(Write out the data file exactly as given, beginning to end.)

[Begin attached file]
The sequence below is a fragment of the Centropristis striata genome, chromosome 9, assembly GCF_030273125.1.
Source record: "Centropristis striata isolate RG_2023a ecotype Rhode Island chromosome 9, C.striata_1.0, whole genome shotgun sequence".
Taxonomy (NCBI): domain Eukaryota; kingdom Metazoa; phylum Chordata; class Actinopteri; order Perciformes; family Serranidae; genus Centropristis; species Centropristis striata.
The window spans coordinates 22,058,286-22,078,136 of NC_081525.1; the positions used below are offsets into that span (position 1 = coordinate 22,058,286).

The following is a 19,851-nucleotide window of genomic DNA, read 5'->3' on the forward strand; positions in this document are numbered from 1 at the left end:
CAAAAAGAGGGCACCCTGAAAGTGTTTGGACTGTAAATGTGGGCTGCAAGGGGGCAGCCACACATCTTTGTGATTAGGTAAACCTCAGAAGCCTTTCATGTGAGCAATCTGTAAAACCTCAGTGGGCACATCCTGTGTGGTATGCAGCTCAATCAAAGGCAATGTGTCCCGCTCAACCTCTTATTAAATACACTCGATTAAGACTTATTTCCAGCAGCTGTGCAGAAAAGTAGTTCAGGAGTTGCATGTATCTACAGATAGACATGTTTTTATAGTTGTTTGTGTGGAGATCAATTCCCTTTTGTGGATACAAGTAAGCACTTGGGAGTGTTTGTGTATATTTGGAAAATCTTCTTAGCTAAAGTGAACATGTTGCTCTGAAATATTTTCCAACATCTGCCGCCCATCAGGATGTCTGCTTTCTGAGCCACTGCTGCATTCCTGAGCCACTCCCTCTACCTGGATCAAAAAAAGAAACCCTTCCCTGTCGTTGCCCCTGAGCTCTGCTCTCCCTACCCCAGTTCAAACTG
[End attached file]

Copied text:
The sequence below is a fragment of the Centropristis striata genome, chromosome 9, assembly GCF_030273125.1.
Source record: "Centropristis striata isolate RG_2023a ecotype Rhode Island chromosome 9, C.striata_1.0, whole genome shotgun sequence".
Taxonomy (NCBI): domain Eukaryota; kingdom Metazoa; phylum Chordata; class Actinopteri; order Perciformes; family Serranidae; genus Centropristis; species Centropristis striata.
The window spans coordinates 22,058,286-22,078,136 of NC_081525.1; the positions used below are offsets into that span (position 1 = coordinate 22,058,286).

The following is a 19,851-nucleotide window of genomic DNA, read 5'->3' on the forward strand; positions in this document are numbered from 1 at the left end:
CAAAAAGAGGGCACCCTGAAAGTGTTTGGACTGTAAATGTGGGCTGCAAGGGGGCAGCCACACATCTTTGTGATTAGGTAAACCTCAGAAGCCTTTCATGTGAGCAATCTGTAAAACCTCAGTGGGCACATCCTGTGTGGTATGCAGCTCAATCAAAGGCAATGTGTCCCGCTCAACCTCTTATTAAATACACTCGATTAAGACTTATTTCCAGCAGCTGTGCAGAAAAGTAGTTCAGGAGTTGCATGTATCTACAGATAGACATGTTTTTATAGTTGTTTGTGTGGAGATCAATTCCCTTTTGTGGATACAAGTAAGCACTTGGGAGTGTTTGTGTATATTTGGAAAATCTTCTTAGCTAAAGTGAACATGTTGCTCTGAAATATTTTCCAACATCTGCCGCCCATCAGGATGTCTGCTTTCTGAGCCACTGCTGCATTCCTGAGCCACTCCCTCTACCTGGATCAAAAAAAGAAACCCTTCCCTGTCGTTGCCCCTGAGCTCTGCTCTCCCTACCCCAGTTCAAACTG